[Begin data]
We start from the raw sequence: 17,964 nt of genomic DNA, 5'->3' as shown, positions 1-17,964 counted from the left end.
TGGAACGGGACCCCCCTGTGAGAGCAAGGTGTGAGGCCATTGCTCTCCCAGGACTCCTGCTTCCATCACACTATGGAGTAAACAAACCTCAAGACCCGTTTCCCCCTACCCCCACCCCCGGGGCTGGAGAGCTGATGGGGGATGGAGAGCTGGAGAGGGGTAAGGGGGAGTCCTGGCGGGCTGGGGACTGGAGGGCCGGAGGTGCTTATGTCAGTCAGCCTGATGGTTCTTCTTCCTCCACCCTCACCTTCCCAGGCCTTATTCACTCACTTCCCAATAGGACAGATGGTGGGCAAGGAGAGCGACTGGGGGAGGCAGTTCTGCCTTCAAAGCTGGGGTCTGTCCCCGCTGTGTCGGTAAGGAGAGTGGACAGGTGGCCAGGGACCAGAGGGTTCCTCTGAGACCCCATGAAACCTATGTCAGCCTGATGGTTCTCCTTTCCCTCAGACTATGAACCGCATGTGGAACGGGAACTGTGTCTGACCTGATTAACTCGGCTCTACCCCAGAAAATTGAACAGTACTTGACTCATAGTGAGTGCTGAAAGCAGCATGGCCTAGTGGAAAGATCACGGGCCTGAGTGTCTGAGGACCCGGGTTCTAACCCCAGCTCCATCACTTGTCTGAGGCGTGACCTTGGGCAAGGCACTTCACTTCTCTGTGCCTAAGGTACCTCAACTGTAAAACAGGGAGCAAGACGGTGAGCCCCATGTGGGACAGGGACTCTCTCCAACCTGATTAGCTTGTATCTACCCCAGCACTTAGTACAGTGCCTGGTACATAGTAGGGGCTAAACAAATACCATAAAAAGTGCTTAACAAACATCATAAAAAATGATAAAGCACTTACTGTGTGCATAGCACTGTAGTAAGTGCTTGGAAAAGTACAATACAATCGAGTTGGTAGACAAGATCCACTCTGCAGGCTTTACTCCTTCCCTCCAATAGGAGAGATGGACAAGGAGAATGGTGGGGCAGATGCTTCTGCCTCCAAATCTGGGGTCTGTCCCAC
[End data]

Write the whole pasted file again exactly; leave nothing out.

We start from the raw sequence: 17,964 nt of genomic DNA, 5'->3' as shown, positions 1-17,964 counted from the left end.
TGGAACGGGACCCCCCTGTGAGAGCAAGGTGTGAGGCCATTGCTCTCCCAGGACTCCTGCTTCCATCACACTATGGAGTAAACAAACCTCAAGACCCGTTTCCCCCTACCCCCACCCCCGGGGCTGGAGAGCTGATGGGGGATGGAGAGCTGGAGAGGGGTAAGGGGGAGTCCTGGCGGGCTGGGGACTGGAGGGCCGGAGGTGCTTATGTCAGTCAGCCTGATGGTTCTTCTTCCTCCACCCTCACCTTCCCAGGCCTTATTCACTCACTTCCCAATAGGACAGATGGTGGGCAAGGAGAGCGACTGGGGGAGGCAGTTCTGCCTTCAAAGCTGGGGTCTGTCCCCGCTGTGTCGGTAAGGAGAGTGGACAGGTGGCCAGGGACCAGAGGGTTCCTCTGAGACCCCATGAAACCTATGTCAGCCTGATGGTTCTCCTTTCCCTCAGACTATGAACCGCATGTGGAACGGGAACTGTGTCTGACCTGATTAACTCGGCTCTACCCCAGAAAATTGAACAGTACTTGACTCATAGTGAGTGCTGAAAGCAGCATGGCCTAGTGGAAAGATCACGGGCCTGAGTGTCTGAGGACCCGGGTTCTAACCCCAGCTCCATCACTTGTCTGAGGCGTGACCTTGGGCAAGGCACTTCACTTCTCTGTGCCTAAGGTACCTCAACTGTAAAACAGGGAGCAAGACGGTGAGCCCCATGTGGGACAGGGACTCTCTCCAACCTGATTAGCTTGTATCTACCCCAGCACTTAGTACAGTGCCTGGTACATAGTAGGGGCTAAACAAATACCATAAAAAGTGCTTAACAAACATCATAAAAAATGATAAAGCACTTACTGTGTGCATAGCACTGTAGTAAGTGCTTGGAAAAGTACAATACAATCGAGTTGGTAGACAAGATCCACTCTGCAGGCTTTACTCCTTCCCTCCAATAGGAGAGATGGACAAGGAGAATGGTGGGGCAGATGCTTCTGCCTCCAAATCTGGGGTCTGTCCCAC